Here Are the Rules for P-platers Driving Electric Cars

Here Are the Rules for P-platers Driving Electric Cars

Did you know that some electric cars aren’t legally driveable by P-platers in some states? It shouldn’t be all that surprising, as rules for overpowered and oversized cars depending on your licence long predate the arrival of companies like Tesla and Polestar, but it’s still something worth keeping in mind if you’re going to be letting your P-plater son or daughter drive the family Model Y around.

Now, the restrictions are quite simple, and there are dozens of electric cars that clear the legal restrictions with ease, so we are giving you a guide to the rules, and pinpointing some electric car models that aren’t legally driveable by P-platers. Let’s dive in.

What is the law stopping P-platers from driving some EVs?

Only in some Australian states P-platers are limited by how powerful their cars can be. In the Australian Capital Territory, Northern Territory, Tasmania, and Western Australia, there are no car performance restrictions, provided drivers are registered for the class of vehicle they’re controlling.

In New South Wales, South Australia, Victoria, and Queensland, it’s a different story, be the driver a P1 or P2 licence holder (though learner drivers are excluded from these restrictions).

Broadly across these states, P-platers are not allowed to drive any car that surpasses 130kW per tonne of curb weight (though there are specific laws state by state that may introduce additional hurdles).

The Tesla Model 3. Image: Zachariah Kelly/Gizmodo Australia

There’s an extremely simple calculation for this. Get your motor kW figure, divide it by the weight of the car, and then multiply that resulting number by 1,000.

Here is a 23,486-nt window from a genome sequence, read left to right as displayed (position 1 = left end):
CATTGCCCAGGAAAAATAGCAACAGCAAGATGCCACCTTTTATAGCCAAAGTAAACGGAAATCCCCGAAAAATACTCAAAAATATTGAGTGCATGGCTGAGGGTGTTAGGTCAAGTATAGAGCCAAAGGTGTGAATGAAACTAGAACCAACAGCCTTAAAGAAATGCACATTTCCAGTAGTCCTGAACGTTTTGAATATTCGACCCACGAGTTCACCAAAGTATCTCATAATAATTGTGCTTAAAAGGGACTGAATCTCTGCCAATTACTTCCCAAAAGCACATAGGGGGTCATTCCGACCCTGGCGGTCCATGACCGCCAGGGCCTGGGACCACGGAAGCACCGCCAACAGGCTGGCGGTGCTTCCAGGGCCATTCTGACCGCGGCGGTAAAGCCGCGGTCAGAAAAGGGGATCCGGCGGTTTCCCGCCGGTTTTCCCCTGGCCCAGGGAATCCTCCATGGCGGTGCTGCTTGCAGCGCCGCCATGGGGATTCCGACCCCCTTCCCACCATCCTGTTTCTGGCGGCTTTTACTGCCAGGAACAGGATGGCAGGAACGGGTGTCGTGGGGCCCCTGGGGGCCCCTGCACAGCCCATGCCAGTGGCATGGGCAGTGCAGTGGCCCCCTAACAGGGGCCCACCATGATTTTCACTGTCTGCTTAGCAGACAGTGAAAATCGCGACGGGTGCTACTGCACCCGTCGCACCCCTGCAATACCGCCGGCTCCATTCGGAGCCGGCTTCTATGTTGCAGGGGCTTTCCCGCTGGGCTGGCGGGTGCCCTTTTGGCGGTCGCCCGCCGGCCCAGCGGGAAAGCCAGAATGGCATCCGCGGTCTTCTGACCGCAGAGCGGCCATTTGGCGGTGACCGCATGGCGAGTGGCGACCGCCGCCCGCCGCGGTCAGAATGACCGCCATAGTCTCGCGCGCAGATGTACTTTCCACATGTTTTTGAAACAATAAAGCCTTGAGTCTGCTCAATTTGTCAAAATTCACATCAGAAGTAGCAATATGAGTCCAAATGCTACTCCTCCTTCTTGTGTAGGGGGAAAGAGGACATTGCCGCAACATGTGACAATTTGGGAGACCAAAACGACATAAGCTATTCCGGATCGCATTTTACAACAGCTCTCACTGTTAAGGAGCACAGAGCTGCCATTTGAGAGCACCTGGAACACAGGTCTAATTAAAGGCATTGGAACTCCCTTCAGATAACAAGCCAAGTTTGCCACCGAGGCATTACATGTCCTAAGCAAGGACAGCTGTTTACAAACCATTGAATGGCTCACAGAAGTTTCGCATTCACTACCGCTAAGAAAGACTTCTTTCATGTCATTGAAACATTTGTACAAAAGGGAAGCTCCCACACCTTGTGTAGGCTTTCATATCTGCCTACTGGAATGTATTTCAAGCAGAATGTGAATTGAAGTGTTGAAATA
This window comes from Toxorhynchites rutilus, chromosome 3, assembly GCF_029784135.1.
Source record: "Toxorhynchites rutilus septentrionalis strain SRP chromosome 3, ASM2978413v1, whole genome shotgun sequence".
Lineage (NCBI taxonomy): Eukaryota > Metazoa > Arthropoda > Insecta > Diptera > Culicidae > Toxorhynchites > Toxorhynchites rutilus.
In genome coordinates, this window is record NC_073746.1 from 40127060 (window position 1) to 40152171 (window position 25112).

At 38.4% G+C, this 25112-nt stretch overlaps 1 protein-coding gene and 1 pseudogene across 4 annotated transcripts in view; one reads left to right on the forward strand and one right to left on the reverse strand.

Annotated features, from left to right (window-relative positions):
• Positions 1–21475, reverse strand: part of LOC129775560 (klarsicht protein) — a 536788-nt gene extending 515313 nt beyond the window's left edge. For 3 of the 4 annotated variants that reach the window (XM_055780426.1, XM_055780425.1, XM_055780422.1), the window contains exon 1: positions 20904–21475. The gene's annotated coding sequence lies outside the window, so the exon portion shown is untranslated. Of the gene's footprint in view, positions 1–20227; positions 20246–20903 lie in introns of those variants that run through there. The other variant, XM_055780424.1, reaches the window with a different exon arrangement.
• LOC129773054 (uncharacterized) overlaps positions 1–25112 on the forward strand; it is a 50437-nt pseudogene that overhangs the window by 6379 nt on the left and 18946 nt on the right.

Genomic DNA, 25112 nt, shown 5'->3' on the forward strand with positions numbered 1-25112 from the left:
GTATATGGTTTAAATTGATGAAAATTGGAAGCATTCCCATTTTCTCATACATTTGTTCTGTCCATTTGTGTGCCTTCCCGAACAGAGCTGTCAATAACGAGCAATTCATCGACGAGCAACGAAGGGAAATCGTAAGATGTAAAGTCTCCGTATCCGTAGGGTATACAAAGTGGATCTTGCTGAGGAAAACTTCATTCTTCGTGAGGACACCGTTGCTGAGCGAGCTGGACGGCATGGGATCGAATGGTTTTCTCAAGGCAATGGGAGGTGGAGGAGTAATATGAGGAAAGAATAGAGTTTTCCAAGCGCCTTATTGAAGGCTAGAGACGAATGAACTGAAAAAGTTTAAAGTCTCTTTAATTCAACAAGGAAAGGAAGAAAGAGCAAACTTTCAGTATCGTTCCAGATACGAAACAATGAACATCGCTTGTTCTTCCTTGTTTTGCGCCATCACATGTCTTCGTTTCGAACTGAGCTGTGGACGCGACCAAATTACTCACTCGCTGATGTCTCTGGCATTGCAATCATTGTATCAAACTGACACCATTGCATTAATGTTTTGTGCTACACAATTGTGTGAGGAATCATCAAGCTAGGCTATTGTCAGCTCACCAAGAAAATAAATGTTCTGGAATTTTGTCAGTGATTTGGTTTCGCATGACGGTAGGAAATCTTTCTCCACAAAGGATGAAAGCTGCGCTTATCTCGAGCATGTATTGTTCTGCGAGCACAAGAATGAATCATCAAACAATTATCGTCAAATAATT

For the Tesla Model 3 AWD Long Range, which is legally not driveable by P-platers in these states, that looks like:

340kW ÷ 1840kg x 1000 = 184kW/tonne.

The standard Tesla Model 3 RWD Long Range, the cheapest Tesla in Australia, does clear the 130kW/tonne power threshold:

220kW ÷ 1777kg x 1000 = 123kW/tonne.

Similarly, the MG4 XPower doesn’t clear the threshold, at 177kW, while the standard Excite 64 trim does, at 91kW/tonne.

NSW actually has an extremely handy resource for checking if your car is legal for P-platers or not, and I’d highly recommend using it if you’re not confident in your own calculation (though obviously be aware of differences in state rules).

Naturally, there are some other standard rules that we need to note. If the motor has been in any way tampered with to increase performance, then it’s off the cards. Additionally, if it’s listed as a specifically prohibited vehicle in the state of use, then the answer’s quite obvious: nope.

And, in some cases, you may be able to apply for an exemption – here’s more information on that for NSW drivers, Victorian drivers, South Australian drivers, and Queenslander drivers.

A good rule of thumb that you can apply comes down to if ‘performance’ is the focus or not, which usually leans in more to AWD models. If it’s an AWD EV, which such cars usually coupled to two motors with one on each axle, then it’s unlikely to be driveable by most P-platers. If it’s FWD or RWD and has a single motor, then there’s a good chance you can drive it.

The cheapest EV in the country, the GWM Ora Standard Range, clears the restriction easily, with an 81kW/tonne figure. The Subaru Solterra also clears the restriction at 82KW/tonne (while being an AWD EV!).

But you’re obviously not going to have much luck with expensive, performance-oriented models, such as the Ford Mustang Mach-E GT, at 156kW/tonne.

Please drive responsibly!

Image: Zachariah Kelly/Gizmodo Australia

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